• 46% of respondents use contract value
  • 46% use criticality to operations
  • 51% use access to critical data/networks/apps

The analysis of this by BlueVoyant led it to say, “..we expect that organizations do not want to address cyber risk with a one-size-fits-all solution and will instead determine different solutions for each tier. For example, a concentration of high-risk vendors might warrant an approach that includes continuous monitoring and white glove end-to-end service, whereas for lower risk vendors, less detailed monitoring and questionnaire management technologies may suffice.”

Some of the technologies used to make that assessment are:

  • Security Ratings Service 34%
  • Software Bill of Materials (SBOM) 31%
  • Continuous Monitoring Solutions 31%
  • Network Scanning and Pen Tests 29%
  • Questionnaire Management Solutions 29%
  • Exchanges and Marketplace 28%
  • Nth-Party Identification and Mapping 28%
  • Audits and On-Site Visits 28%

The rise of the Software Bill of Materials (SBOM) has been impressive. More than 30% of respondents say that they are using SBOMs, but there is a lack of detail here. Having an SBOM and having it integrated with vulnerability, asset registers, and patching processes is something different. There seemed to be no question around that in this survey. It would be interesting to see that added for next year to gain insight into the maturity of the use of SBOMs.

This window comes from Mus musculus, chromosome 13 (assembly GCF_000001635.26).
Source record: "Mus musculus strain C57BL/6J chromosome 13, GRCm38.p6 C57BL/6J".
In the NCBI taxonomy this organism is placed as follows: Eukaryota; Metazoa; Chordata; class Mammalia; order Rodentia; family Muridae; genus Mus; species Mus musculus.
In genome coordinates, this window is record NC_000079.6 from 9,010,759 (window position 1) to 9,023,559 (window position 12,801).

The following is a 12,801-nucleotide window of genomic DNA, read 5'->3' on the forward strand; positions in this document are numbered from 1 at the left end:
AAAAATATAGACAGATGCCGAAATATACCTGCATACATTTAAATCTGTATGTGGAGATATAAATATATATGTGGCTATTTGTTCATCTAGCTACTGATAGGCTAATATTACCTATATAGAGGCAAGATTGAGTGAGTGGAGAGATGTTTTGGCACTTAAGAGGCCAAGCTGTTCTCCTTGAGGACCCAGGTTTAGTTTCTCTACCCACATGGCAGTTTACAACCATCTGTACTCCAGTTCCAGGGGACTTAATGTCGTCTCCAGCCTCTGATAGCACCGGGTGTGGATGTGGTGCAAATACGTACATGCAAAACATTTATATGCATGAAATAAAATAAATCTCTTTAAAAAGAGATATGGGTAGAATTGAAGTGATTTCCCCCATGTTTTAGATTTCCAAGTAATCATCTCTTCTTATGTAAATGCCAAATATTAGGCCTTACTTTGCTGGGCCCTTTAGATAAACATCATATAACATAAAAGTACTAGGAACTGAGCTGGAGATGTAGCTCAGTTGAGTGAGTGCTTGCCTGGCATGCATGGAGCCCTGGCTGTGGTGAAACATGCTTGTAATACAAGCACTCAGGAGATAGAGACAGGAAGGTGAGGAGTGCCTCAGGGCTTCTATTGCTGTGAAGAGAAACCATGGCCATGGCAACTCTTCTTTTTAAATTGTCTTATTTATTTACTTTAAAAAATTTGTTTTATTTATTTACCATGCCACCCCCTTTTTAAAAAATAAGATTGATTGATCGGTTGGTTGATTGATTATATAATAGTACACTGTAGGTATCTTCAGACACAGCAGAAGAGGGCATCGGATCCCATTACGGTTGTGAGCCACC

Breaches and news of breaches are changing behaviours and budgets

The impact of breaches and the news of breaches affecting other companies is beginning to make an impact on how people behave and on budgets. But it is enough.

For example, 39% said that breaches have caused increased scrutiny and oversight from our Board of Directors. That seems low and suggests that boards are not as engaged as they should be.

In terms of budget, 51% are expecting budget increases for additional internal resources to help protect against supply chain cybersecurity issues. Meanwhile, 45% expect that budget increase to be focused on external resources. The reality, is that both are needed to make sense.

Overall, however, 85% have seen an increase in budget, up from 84% last year. While BlueVoyant calls that encouraging, what are the other organisations doing?

Enterprise Times: What does this mean?

In addition to the details pulled out above, half the report is dedicated to vertical markets and regions. They will be of interest to anyone wanting a more focused set of statistics.

What is interesting here is that there is more attention slowly being paid to third-party risk through the supply chain. One suspects that a qualitative analysis would have shown significant differences between those who had suffered a breach and those who had not. That lack of qualitative insight is disappointing as there are many data points that tease, there is much more to be discovered.